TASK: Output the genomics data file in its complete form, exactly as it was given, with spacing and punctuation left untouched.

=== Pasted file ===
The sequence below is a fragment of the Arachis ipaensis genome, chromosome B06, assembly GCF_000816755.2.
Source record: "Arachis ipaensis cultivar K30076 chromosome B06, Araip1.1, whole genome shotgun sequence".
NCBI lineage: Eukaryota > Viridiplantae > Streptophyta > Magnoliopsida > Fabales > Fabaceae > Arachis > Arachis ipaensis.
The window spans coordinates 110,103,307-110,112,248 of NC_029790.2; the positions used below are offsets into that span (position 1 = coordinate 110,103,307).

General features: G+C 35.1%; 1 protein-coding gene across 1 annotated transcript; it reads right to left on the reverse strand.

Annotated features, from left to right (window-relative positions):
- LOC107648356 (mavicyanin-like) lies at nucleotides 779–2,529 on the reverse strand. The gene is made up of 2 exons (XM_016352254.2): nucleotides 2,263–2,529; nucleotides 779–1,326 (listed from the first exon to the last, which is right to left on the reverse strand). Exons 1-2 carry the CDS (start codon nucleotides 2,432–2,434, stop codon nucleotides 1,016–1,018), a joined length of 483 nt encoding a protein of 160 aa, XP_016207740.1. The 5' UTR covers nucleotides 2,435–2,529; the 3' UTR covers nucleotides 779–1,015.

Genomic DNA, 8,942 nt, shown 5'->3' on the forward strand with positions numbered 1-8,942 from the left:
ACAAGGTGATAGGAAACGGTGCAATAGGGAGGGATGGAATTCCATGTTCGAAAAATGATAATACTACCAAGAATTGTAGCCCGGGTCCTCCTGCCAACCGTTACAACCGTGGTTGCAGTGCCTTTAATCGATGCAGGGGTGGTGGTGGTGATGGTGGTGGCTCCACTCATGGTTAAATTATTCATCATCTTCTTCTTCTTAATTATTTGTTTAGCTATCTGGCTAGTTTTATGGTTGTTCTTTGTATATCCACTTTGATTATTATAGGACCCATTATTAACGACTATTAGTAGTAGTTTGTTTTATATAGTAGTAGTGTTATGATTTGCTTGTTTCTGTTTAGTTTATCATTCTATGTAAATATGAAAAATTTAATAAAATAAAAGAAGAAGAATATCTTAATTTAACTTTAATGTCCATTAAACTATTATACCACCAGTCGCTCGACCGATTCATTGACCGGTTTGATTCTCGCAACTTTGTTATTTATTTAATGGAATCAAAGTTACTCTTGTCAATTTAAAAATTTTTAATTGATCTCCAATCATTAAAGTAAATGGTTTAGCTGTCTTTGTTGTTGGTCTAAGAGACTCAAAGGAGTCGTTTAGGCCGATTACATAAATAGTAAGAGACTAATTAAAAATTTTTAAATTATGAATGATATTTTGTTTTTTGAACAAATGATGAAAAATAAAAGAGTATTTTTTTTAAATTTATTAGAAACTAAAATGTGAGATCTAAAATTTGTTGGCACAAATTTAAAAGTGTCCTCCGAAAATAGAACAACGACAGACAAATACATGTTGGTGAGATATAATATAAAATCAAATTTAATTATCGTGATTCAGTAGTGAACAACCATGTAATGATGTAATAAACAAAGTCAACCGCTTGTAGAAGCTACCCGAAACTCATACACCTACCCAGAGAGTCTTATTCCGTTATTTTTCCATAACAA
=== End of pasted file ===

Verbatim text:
The sequence below is a fragment of the Arachis ipaensis genome, chromosome B06, assembly GCF_000816755.2.
Source record: "Arachis ipaensis cultivar K30076 chromosome B06, Araip1.1, whole genome shotgun sequence".
NCBI lineage: Eukaryota > Viridiplantae > Streptophyta > Magnoliopsida > Fabales > Fabaceae > Arachis > Arachis ipaensis.
The window spans coordinates 110,103,307-110,112,248 of NC_029790.2; the positions used below are offsets into that span (position 1 = coordinate 110,103,307).

General features: G+C 35.1%; 1 protein-coding gene across 1 annotated transcript; it reads right to left on the reverse strand.

Annotated features, from left to right (window-relative positions):
- LOC107648356 (mavicyanin-like) lies at nucleotides 779–2,529 on the reverse strand. The gene is made up of 2 exons (XM_016352254.2): nucleotides 2,263–2,529; nucleotides 779–1,326 (listed from the first exon to the last, which is right to left on the reverse strand). Exons 1-2 carry the CDS (start codon nucleotides 2,432–2,434, stop codon nucleotides 1,016–1,018), a joined length of 483 nt encoding a protein of 160 aa, XP_016207740.1. The 5' UTR covers nucleotides 2,435–2,529; the 3' UTR covers nucleotides 779–1,015.

Genomic DNA, 8,942 nt, shown 5'->3' on the forward strand with positions numbered 1-8,942 from the left:
ACAAGGTGATAGGAAACGGTGCAATAGGGAGGGATGGAATTCCATGTTCGAAAAATGATAATACTACCAAGAATTGTAGCCCGGGTCCTCCTGCCAACCGTTACAACCGTGGTTGCAGTGCCTTTAATCGATGCAGGGGTGGTGGTGGTGATGGTGGTGGCTCCACTCATGGTTAAATTATTCATCATCTTCTTCTTCTTAATTATTTGTTTAGCTATCTGGCTAGTTTTATGGTTGTTCTTTGTATATCCACTTTGATTATTATAGGACCCATTATTAACGACTATTAGTAGTAGTTTGTTTTATATAGTAGTAGTGTTATGATTTGCTTGTTTCTGTTTAGTTTATCATTCTATGTAAATATGAAAAATTTAATAAAATAAAAGAAGAAGAATATCTTAATTTAACTTTAATGTCCATTAAACTATTATACCACCAGTCGCTCGACCGATTCATTGACCGGTTTGATTCTCGCAACTTTGTTATTTATTTAATGGAATCAAAGTTACTCTTGTCAATTTAAAAATTTTTAATTGATCTCCAATCATTAAAGTAAATGGTTTAGCTGTCTTTGTTGTTGGTCTAAGAGACTCAAAGGAGTCGTTTAGGCCGATTACATAAATAGTAAGAGACTAATTAAAAATTTTTAAATTATGAATGATATTTTGTTTTTTGAACAAATGATGAAAAATAAAAGAGTATTTTTTTTAAATTTATTAGAAACTAAAATGTGAGATCTAAAATTTGTTGGCACAAATTTAAAAGTGTCCTCCGAAAATAGAACAACGACAGACAAATACATGTTGGTGAGATATAATATAAAATCAAATTTAATTATCGTGATTCAGTAGTGAACAACCATGTAATGATGTAATAAACAAAGTCAACCGCTTGTAGAAGCTACCCGAAACTCATACACCTACCCAGAGAGTCTTATTCCGTTATTTTTCCATAACAA